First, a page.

Blue Jays 'earn' 15-7 win at UNC Freshman midfielders provide spark as Hopkins squares record at 3-3

March 30, 1997|By Rick Dorsey | Rick Dorsey,SPECIAL TO THE SUN

CHAPEL HILL, N.C. -- If Johns Hopkins' lacrosse season progresses the way coach Tony Seaman believes it will, the Blue Jays can point to their resounding 15-7 road win over North Carolina yesterday as the turning point.

Who needs to wait for the season to end? Seaman is pointing to it right now.

"This was World War III for both teams," the coach said. "So now, instead of us being 2-4 and fighting for our lives, 3-3 looks and feels a lot better.

"This was our best 60-minute effort to date. We've had some good 30-minute games, but this was a great win."

Eighth-ranked Hopkins stopped its discouraging two-game skid by enveloping the No. 10 Tar Heels (2-5) early. Then the Jays quelled a minor North Carolina run with eight straight goals to cinch the win before 1,329 at Fetzer Field.

"Gut-check, gut-check, gut-check," were the words of Hopkins' Dan Denihan as he walked off the sun-drenched field. "You don't know how bad we needed this win. It feels good because we played well for 60 minutes. We didn't sneak out of here with a win. We earned this."

That the Jays did, jumping out to 4-0 and 7-1 leads by controlling the offensive pace and with keeper Brian Carcaterra stopping 12 shots.

The heat and humidity gave Seaman the necessary excuse to unleash his freshman midfield line, and Marc DiGiovanni, Justin Shaberly and Dave Rabuano were all the coach could ask for.

The end results: Not only did the starters re-enter the fourth quarter with more spring, the Blue Jays received some unexpected offensive production.

DiGiovanni scored Hopkins' second goal on a point-blank shot off a Dudley Dixon feed, and Shaberly netted his first goal this season midway through the second quarter.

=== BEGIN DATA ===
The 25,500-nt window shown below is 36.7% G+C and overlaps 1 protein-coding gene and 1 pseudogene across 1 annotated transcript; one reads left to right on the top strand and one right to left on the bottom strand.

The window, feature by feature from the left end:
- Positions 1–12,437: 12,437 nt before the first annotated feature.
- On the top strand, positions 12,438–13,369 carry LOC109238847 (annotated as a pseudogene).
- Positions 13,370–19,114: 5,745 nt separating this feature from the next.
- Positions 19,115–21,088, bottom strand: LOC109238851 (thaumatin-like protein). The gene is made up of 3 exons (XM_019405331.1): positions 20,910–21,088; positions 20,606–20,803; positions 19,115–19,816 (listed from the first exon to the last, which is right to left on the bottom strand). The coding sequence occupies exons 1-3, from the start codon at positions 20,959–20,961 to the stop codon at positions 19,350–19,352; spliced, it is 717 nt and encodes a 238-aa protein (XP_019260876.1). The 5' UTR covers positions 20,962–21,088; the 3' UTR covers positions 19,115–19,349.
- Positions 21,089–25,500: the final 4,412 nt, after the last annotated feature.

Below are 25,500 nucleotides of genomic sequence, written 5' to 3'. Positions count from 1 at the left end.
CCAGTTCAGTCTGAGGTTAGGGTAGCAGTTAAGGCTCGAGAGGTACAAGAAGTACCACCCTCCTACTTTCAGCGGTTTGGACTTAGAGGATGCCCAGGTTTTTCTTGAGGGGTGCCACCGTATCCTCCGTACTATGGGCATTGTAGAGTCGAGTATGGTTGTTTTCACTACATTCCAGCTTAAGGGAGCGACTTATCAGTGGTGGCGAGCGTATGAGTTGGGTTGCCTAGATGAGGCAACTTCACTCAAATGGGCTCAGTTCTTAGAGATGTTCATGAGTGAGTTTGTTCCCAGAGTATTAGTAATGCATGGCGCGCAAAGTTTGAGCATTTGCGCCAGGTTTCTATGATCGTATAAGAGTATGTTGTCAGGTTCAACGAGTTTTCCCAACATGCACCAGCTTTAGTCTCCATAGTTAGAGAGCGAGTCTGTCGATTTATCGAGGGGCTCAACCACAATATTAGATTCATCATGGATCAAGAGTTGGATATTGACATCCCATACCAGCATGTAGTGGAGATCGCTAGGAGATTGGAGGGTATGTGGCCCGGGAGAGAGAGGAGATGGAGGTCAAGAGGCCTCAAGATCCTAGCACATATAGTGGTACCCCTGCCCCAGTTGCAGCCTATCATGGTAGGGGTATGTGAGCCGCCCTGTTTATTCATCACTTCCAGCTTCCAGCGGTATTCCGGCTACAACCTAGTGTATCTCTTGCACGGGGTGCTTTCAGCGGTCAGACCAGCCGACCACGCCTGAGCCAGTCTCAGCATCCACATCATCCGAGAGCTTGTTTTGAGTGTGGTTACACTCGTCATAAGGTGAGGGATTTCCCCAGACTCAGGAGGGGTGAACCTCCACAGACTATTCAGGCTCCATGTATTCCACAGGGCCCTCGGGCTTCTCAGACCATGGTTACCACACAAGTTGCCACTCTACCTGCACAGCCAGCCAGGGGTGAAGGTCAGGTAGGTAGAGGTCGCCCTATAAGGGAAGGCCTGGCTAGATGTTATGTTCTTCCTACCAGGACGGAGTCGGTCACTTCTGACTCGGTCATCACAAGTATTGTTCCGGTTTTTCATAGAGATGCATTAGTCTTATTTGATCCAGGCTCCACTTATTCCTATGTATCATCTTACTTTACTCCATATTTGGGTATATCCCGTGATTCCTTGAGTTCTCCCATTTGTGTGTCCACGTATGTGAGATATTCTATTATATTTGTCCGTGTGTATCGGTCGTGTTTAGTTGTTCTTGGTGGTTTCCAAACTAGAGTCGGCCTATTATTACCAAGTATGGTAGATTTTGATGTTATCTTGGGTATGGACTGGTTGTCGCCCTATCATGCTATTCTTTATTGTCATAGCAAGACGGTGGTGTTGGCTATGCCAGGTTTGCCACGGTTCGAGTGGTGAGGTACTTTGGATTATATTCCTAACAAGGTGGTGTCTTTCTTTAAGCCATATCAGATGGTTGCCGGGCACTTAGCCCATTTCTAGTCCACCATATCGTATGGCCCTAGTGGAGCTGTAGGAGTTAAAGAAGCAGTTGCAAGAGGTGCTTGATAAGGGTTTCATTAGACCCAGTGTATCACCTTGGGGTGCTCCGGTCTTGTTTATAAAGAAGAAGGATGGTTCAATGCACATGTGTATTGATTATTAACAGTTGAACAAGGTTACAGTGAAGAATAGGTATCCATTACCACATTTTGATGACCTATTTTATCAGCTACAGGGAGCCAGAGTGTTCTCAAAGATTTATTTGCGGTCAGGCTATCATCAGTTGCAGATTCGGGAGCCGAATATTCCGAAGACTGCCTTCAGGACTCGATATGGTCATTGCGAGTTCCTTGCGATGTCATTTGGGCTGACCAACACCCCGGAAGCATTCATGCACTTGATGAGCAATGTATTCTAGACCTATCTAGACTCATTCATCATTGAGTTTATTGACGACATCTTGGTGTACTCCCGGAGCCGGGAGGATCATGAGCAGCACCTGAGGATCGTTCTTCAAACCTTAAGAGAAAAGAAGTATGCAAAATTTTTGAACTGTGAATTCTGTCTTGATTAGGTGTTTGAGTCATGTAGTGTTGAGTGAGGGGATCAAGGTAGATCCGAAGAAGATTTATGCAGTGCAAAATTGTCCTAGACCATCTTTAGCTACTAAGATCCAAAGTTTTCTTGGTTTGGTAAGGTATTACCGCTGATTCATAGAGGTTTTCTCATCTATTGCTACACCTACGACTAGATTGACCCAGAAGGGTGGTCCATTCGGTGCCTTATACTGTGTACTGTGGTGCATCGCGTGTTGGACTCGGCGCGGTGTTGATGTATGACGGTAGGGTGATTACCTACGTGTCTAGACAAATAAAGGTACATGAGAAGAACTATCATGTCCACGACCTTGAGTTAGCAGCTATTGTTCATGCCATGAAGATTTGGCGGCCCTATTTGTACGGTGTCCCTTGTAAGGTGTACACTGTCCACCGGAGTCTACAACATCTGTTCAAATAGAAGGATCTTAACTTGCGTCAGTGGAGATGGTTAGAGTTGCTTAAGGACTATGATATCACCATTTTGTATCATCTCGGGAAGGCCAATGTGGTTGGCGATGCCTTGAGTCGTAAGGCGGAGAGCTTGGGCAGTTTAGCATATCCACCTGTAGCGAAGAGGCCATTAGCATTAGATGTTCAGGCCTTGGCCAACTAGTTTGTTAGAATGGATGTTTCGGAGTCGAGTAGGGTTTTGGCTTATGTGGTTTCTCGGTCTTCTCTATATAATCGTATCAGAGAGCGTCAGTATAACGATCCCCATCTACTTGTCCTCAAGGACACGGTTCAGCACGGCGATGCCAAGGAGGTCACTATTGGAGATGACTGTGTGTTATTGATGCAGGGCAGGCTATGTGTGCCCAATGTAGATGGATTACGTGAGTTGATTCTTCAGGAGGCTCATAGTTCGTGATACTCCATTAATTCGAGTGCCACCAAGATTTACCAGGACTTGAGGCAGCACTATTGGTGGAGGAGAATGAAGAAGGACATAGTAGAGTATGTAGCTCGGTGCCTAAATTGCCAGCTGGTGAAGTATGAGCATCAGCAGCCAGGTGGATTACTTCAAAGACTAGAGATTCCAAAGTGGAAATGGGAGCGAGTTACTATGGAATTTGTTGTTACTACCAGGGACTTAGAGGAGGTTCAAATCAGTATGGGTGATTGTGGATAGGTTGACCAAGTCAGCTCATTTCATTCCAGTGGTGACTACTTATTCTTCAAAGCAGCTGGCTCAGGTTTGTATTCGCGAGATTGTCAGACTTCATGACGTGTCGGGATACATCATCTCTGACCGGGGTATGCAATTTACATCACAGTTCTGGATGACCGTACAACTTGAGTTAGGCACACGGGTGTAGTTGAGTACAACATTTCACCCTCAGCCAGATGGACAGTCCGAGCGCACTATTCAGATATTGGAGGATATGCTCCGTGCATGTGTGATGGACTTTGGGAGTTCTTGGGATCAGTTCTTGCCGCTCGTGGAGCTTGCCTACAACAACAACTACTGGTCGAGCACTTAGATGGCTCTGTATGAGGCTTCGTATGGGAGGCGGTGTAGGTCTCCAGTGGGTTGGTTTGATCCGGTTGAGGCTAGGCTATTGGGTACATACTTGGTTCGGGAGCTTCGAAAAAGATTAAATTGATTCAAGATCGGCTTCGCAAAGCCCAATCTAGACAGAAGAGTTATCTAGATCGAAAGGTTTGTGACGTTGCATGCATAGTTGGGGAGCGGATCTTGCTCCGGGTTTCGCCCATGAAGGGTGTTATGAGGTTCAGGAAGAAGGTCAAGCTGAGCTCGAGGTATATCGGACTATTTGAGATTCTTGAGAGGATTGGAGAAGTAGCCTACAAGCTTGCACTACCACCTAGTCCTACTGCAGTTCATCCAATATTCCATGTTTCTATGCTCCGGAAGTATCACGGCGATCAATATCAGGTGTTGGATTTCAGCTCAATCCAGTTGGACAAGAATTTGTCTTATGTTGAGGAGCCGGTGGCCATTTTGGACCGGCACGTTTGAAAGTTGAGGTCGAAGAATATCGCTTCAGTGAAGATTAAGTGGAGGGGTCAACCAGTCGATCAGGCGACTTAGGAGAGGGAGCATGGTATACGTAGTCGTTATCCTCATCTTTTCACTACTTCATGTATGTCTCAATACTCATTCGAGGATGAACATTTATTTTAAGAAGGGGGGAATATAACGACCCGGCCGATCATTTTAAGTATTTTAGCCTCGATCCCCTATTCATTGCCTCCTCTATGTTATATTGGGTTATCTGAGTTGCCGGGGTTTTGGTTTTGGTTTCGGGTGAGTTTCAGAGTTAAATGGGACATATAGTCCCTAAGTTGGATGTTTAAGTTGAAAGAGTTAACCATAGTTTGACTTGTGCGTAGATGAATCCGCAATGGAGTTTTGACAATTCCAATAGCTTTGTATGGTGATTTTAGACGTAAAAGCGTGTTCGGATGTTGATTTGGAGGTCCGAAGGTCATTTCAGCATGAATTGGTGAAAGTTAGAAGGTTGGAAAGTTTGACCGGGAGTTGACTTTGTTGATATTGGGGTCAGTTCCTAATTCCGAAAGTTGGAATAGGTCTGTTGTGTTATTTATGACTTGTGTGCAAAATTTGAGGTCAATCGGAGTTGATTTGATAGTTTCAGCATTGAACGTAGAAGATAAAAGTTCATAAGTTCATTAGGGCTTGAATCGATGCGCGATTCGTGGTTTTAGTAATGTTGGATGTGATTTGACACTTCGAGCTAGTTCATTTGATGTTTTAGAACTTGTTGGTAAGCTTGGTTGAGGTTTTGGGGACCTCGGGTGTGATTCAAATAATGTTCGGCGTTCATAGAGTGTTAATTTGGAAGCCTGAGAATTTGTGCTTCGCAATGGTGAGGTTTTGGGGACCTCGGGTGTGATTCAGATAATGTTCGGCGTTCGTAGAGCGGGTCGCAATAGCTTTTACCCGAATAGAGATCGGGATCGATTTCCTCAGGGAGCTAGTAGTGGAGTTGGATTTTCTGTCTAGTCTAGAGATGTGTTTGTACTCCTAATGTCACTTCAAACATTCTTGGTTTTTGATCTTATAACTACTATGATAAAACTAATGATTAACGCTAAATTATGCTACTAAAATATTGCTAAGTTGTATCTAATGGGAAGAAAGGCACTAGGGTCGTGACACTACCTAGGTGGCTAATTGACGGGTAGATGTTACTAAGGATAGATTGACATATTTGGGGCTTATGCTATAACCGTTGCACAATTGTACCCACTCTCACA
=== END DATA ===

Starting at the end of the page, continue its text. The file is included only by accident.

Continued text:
"With them out there, I think it helped the whole team because we all had fresher legs as the game wore on," said Dave Marks, who added back-to-back fourth-quarter scores.

Said Seaman: "I've been thinking about it now for a while, how we had to get those young guys in there for balance. I'm happy it worked out like it did."

Not many Jays were happy after their last two mirror-image losses, in which they played well for 30 minutes, only to allow Syracuse (a 14-13 loss March 15) and Virginia (a 16-12 loss March 22) too many open windows of opportunities.

As the Tar Heels bridged the second and third quarters with five consecutive goals, cutting the Jays' lead down to 7-6, visions of another collapse kept creeping into Denihan's mind.

"Oh yeah, it was there," he said. "I had seen it too many times the last two weeks not to think about it."

Matt O'Kelly's second goal -- with 5: 10 remaining in the third quarter -- erased Carolina's comeback hopes.

O'Kelly, a sophomore midfielder, snatched a Denihan pass and found himself with an open shot from 10 yards. UNC goalie Brooks Brown, staring at O'Kelly with the high sun in his eyes, never had a chance.

"We never gave Brooks any help," Carolina coach Dave Klarman said. "Based on this game, none of my guys could play at Johns Hopkins. They could practice, but they wouldn't play. We were out-hustled, we were out-toughed, and it all happened on our own field.

"If we keep playing like this, I wouldn't be surprised if we get thrown out of the ACC."

Pub Date: 3/30/97

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